On Tailored Suits and Segregation

Levitt and Sons built low-cost homes for the average worker, but sold only to whites. “We believe that the market for custom housing, like that for custom tailoring, no longer exists,” reported Bill in the same Harper’s interview. “People who want to buy that kind of thing will always be able to get it, but the real market is for the ordinary mass-produced suit of clothes…you can’t build $30,000 houses by the six thousands.” Regarding race, Bill put his company policy in simple terms in the August 7, 1954, edition of the Saturday Evening Post: “We can solve a housing problem, or we can try to solve a racial problem. But we cannot combine the two.”

First-generation Levittown residents vividly remember the opportunity of homeownership afforded them by Levitt and Sons. Many had migrated from Philadelphia or Trenton, NJ. Others came from the coal regions of Northeast Pennsylvania or one of the Pittsburgh steel communities. As in all of these areas, homes were hard to find, often requiring large cash deposits. A typical two-bedroom apartment in Trenton, for example, rented for $85 a month in 1952. That same year, Levitt and Sons offered a three-bedroom, 1,000-square-foot modern home with brand-name appliances for $100 down and $60 a month.


Postwar-period Levittown residents took part in what Thomas Hine called “Populuxe” during a period (1954-1964) of “having things in a way that they’d never had before…an expression of outright, thoroughly vulgar joy in being able to live so well.” No longer living in the shadows of world war or economic depression, people began to enact a new story, one that valued progress and the cheap newness that came with mass-production and standardization. Authors described this elevated social climate with titles like The Affluent Society, When the Going Was Good, When Dreams Came True, Great Expectations, The Best Years, Another Chance, and The Proud Decades. Everything was modern, bright, and unprecedented.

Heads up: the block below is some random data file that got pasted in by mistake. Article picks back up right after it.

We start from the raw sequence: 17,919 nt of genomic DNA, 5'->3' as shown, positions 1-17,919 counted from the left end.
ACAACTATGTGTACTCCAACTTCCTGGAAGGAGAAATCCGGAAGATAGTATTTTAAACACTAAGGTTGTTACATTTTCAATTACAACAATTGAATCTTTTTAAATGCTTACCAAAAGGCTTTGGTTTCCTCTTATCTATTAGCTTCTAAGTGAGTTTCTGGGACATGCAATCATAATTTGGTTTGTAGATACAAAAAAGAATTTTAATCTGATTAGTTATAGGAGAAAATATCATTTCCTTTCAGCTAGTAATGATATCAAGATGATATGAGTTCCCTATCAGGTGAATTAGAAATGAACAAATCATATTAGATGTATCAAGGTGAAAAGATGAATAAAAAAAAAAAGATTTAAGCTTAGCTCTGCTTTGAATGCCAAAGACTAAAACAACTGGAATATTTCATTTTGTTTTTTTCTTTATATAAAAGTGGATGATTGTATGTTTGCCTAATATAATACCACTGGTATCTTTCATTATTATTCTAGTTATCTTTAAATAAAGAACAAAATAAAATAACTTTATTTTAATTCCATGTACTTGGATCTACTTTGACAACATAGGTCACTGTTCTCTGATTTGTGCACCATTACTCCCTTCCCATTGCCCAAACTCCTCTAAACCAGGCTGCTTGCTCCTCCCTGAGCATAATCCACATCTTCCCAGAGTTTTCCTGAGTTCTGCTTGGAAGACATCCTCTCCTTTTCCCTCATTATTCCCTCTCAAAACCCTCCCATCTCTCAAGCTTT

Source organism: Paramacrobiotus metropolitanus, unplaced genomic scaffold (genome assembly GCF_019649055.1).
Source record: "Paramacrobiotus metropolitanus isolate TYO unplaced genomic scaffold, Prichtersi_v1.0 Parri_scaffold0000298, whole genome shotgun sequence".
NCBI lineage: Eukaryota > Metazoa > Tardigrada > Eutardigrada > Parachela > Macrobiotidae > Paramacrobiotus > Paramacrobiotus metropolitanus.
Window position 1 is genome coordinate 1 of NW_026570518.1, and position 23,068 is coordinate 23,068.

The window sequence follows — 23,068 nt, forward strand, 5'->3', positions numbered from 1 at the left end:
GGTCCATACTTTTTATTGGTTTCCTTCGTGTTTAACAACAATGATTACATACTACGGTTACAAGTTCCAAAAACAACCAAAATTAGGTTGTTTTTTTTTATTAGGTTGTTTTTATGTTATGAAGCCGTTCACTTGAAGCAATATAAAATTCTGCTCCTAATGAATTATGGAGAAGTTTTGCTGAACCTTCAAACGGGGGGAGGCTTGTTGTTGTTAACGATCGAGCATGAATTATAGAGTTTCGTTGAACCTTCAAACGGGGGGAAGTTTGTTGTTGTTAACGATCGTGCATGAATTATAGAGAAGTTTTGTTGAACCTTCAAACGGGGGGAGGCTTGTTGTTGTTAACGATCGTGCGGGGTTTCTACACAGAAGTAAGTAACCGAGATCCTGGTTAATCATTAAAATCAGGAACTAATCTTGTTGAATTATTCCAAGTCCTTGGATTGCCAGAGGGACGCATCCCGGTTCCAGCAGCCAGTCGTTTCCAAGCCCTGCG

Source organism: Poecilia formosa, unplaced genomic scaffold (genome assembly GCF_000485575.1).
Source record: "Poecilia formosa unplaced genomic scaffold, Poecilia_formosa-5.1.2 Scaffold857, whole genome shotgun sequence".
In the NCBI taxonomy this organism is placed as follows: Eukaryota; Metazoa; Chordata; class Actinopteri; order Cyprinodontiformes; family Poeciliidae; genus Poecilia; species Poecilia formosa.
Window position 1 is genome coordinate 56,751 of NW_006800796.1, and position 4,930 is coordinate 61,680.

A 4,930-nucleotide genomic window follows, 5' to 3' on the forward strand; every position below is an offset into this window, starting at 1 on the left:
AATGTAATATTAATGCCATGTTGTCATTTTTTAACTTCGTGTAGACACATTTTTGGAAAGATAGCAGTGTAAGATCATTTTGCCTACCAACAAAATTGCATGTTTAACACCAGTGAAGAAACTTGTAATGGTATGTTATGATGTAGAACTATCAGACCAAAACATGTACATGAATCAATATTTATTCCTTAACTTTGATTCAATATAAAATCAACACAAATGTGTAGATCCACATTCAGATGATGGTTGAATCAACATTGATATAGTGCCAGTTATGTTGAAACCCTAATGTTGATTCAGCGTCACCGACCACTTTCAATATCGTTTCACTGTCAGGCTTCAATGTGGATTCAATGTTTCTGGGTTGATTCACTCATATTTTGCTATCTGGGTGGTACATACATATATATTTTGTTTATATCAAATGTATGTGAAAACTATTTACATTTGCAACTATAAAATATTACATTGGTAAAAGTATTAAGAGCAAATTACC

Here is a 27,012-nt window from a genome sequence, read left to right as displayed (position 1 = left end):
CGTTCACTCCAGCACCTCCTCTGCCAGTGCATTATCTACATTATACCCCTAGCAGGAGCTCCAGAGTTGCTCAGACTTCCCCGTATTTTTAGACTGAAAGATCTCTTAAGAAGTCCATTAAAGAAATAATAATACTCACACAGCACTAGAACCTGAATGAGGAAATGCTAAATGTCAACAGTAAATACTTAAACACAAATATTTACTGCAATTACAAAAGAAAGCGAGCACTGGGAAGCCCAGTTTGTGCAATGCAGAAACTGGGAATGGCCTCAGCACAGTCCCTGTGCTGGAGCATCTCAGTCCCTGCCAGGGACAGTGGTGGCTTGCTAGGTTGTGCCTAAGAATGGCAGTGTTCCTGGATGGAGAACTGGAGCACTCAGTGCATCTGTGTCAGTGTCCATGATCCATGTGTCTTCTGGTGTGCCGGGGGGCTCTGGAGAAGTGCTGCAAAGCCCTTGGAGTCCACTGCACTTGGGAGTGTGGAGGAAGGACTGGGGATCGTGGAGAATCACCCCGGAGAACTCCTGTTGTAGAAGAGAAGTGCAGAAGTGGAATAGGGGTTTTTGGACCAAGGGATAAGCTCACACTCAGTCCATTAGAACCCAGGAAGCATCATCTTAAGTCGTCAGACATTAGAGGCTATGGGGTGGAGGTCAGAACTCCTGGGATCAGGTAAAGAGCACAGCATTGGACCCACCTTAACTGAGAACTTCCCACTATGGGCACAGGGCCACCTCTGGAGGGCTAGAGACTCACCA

Scholars, however, point to a cultural climax or watershed period in the late 1960s and early 1970s. Elizabeth Long’s review of popular novels between 1969 and 1975 revealed unmet expectations, a world-view in crisis, and cultural confusion. President Carter spoke to America about a crisis of confidence. Studs Terkel wrote The Great Divide, and John Kenneth Galbraith—who only two decades before spoke of affluence and security—authored The Age of Uncertainty. And the first gas riot to occur in the nation happened in Levittown, PA. Indeed, the postwar period had ended.

Levittown represents a moment in time when the unimaginable became possible. But this community, whose very existence speaks to a coalescence of ripe social, political, and economical forces, has come of age under less than ideal conditions. Studying the Levittown phenomenon and its societal context has allowed me to begin to live this aspiring “American sociologist’s dream”: to explore the life history of people and places, and to uncover and make real the complex relationship between the two. “All sociology worth the name,” argued C. Wright Mills in 1959, “is historical sociology.”

Kimmel, who himself is a third-generation Levittown resident, is a graduate student in sociology at Western Michigan University, doing dissertation research on Levittown, PA. He is also an Assistant Professor of Sociology at Shippensburg University of Pennsylvania and can be reached at